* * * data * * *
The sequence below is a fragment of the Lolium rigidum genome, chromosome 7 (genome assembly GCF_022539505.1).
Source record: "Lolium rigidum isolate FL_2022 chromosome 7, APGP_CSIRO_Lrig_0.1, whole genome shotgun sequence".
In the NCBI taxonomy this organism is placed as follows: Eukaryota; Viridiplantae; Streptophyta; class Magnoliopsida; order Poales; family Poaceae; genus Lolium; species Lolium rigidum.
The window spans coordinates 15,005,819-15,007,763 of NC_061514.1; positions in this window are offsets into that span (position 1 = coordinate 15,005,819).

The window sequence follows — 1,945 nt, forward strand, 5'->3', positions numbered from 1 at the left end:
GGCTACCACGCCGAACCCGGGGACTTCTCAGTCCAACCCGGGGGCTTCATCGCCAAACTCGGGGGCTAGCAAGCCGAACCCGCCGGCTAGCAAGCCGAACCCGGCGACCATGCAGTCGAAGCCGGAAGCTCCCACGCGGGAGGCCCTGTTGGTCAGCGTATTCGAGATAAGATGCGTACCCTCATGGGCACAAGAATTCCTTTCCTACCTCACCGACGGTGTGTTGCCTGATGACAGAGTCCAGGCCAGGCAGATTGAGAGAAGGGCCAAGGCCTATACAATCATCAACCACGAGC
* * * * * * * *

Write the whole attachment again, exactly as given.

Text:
The sequence below is a fragment of the Lolium rigidum genome, chromosome 7 (genome assembly GCF_022539505.1).
Source record: "Lolium rigidum isolate FL_2022 chromosome 7, APGP_CSIRO_Lrig_0.1, whole genome shotgun sequence".
In the NCBI taxonomy this organism is placed as follows: Eukaryota; Viridiplantae; Streptophyta; class Magnoliopsida; order Poales; family Poaceae; genus Lolium; species Lolium rigidum.
The window spans coordinates 15,005,819-15,007,763 of NC_061514.1; positions in this window are offsets into that span (position 1 = coordinate 15,005,819).

The window sequence follows — 1,945 nt, forward strand, 5'->3', positions numbered from 1 at the left end:
GGCTACCACGCCGAACCCGGGGACTTCTCAGTCCAACCCGGGGGCTTCATCGCCAAACTCGGGGGCTAGCAAGCCGAACCCGCCGGCTAGCAAGCCGAACCCGGCGACCATGCAGTCGAAGCCGGAAGCTCCCACGCGGGAGGCCCTGTTGGTCAGCGTATTCGAGATAAGATGCGTACCCTCATGGGCACAAGAATTCCTTTCCTACCTCACCGACGGTGTGTTGCCTGATGACAGAGTCCAGGCCAGGCAGATTGAGAGAAGGGCCAAGGCCTATACAATCATCAACCACGAGC